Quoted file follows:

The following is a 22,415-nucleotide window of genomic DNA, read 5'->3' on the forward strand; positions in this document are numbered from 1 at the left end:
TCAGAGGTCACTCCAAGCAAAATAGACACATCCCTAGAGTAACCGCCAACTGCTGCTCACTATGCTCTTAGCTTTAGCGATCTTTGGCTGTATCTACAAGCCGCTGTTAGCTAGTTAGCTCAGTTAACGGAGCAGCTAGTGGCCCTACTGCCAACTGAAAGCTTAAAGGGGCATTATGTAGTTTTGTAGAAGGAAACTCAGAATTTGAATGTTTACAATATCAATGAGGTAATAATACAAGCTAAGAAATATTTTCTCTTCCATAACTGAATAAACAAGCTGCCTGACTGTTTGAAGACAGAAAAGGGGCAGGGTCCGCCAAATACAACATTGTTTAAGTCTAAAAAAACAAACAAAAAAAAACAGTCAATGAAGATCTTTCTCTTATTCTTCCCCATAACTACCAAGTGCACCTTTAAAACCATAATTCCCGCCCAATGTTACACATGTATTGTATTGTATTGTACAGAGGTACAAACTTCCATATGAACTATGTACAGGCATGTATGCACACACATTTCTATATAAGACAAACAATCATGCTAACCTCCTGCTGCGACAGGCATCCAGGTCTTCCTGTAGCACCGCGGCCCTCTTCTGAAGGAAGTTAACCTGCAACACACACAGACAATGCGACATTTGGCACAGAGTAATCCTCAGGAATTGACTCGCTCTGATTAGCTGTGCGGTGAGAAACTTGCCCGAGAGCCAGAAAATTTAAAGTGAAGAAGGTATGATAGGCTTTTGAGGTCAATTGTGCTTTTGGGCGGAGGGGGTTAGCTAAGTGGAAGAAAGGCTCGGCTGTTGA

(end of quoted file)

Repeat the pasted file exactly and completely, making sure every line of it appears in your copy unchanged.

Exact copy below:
The following is a 22,415-nucleotide window of genomic DNA, read 5'->3' on the forward strand; positions in this document are numbered from 1 at the left end:
TCAGAGGTCACTCCAAGCAAAATAGACACATCCCTAGAGTAACCGCCAACTGCTGCTCACTATGCTCTTAGCTTTAGCGATCTTTGGCTGTATCTACAAGCCGCTGTTAGCTAGTTAGCTCAGTTAACGGAGCAGCTAGTGGCCCTACTGCCAACTGAAAGCTTAAAGGGGCATTATGTAGTTTTGTAGAAGGAAACTCAGAATTTGAATGTTTACAATATCAATGAGGTAATAATACAAGCTAAGAAATATTTTCTCTTCCATAACTGAATAAACAAGCTGCCTGACTGTTTGAAGACAGAAAAGGGGCAGGGTCCGCCAAATACAACATTGTTTAAGTCTAAAAAAACAAACAAAAAAAAACAGTCAATGAAGATCTTTCTCTTATTCTTCCCCATAACTACCAAGTGCACCTTTAAAACCATAATTCCCGCCCAATGTTACACATGTATTGTATTGTATTGTACAGAGGTACAAACTTCCATATGAACTATGTACAGGCATGTATGCACACACATTTCTATATAAGACAAACAATCATGCTAACCTCCTGCTGCGACAGGCATCCAGGTCTTCCTGTAGCACCGCGGCCCTCTTCTGAAGGAAGTTAACCTGCAACACACACAGACAATGCGACATTTGGCACAGAGTAATCCTCAGGAATTGACTCGCTCTGATTAGCTGTGCGGTGAGAAACTTGCCCGAGAGCCAGAAAATTTAAAGTGAAGAAGGTATGATAGGCTTTTGAGGTCAATTGTGCTTTTGGGCGGAGGGGGTTAGCTAAGTGGAAGAAAGGCTCGGCTGTTGA